Figure 3: Model of Line 800 assuming the magnetic anomaly is caused by a peridotite plug. The top panel shows the peridotite strike relative to the profile line (aspect ration 4:1), the observed, modeled and misfit magnetic data, and the model cross section (aspect ratio 1:2). The peridotite is red, background rock is green, overburden is yellow, and air is white.

The model is not a very good fit to the data. I tried adjusting the body and the relative susceptabilities but could never obtain a good fit. For any near vertical intrusive body there should be strong negative magnetic dipole which does not exist in the data. The data can only be successfully modeled using a gently north dipping magnetic body (Figure 4). I discovered the dip of the fault/shear zone on the south end of the body has little impact on the total magnetic response.

Figure 4: Model of Line 800 assuming the magnetic anomaly is caused by an edge effect from a gently dipping, possibly formation, magnetic body.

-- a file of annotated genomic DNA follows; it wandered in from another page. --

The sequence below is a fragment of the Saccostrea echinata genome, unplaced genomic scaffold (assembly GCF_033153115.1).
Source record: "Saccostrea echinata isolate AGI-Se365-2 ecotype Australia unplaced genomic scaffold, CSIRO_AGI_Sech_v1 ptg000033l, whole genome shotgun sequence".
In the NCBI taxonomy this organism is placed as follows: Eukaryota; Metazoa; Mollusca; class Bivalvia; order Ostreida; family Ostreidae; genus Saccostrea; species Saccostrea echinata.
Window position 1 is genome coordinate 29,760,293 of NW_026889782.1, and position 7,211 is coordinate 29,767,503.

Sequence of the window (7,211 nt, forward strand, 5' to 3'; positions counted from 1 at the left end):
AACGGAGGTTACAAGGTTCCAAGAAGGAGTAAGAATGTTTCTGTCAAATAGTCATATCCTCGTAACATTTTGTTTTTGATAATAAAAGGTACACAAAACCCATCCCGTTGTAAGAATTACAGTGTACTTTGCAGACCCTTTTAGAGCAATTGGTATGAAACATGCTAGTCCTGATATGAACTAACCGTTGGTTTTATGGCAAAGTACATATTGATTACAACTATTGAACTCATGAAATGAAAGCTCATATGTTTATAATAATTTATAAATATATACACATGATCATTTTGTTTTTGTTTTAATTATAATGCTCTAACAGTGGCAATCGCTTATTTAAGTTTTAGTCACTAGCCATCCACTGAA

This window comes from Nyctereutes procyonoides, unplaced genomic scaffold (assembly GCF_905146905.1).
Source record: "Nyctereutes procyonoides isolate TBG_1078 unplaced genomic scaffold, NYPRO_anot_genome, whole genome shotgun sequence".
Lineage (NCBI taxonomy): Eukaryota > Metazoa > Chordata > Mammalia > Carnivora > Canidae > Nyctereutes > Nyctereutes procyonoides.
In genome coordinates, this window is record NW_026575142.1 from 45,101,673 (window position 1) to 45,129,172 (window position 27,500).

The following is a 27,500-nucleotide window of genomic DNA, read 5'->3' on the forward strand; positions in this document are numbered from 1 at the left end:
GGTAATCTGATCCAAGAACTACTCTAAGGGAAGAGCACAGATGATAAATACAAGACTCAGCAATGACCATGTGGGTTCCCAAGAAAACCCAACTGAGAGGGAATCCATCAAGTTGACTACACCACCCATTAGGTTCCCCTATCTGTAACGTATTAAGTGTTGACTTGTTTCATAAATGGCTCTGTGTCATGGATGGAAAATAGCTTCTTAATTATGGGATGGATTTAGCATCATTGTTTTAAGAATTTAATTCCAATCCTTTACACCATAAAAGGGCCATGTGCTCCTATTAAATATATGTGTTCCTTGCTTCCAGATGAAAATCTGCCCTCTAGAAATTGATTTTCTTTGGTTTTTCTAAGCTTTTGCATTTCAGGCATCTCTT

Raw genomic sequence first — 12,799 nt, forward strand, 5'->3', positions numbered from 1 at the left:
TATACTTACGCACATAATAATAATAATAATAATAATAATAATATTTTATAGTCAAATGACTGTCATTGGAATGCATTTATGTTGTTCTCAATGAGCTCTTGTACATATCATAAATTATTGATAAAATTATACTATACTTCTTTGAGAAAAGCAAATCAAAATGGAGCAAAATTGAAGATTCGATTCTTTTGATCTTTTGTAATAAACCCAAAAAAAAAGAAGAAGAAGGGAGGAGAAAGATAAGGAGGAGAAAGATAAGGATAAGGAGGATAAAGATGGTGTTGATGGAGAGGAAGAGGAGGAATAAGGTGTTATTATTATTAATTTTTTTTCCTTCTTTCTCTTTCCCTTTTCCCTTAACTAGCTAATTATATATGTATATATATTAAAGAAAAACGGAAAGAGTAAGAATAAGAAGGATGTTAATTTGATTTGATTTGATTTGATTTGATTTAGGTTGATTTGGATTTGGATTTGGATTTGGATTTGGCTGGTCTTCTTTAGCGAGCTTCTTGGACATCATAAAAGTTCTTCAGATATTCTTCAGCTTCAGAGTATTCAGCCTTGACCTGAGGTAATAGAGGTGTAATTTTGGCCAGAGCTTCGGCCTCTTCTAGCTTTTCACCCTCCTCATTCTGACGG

I used a very simple program for modeling the EM response on Line 800. EM conductors generate both inductive responses (strong conductors only) and current gathering responses (strong and weak conductors). The program I used can only model inductive responses so can only accurately approximate the responses of good, narrow, near vertical conductors. Wider and near horizontal conductors have a strong current gathering components to the total response. Fortunately, most sulfide bodies of interest are good, narrow, near vertical conductors. Figure 5 shows four panels with the three modeled frequencies and a cross section with the model body. The In Phase response is shown with a line with crosses and the Quadrature response is just a line. The model extends from 0 to 610 meters (2000 feet), with the conductor located at 305 meters (1000 feet).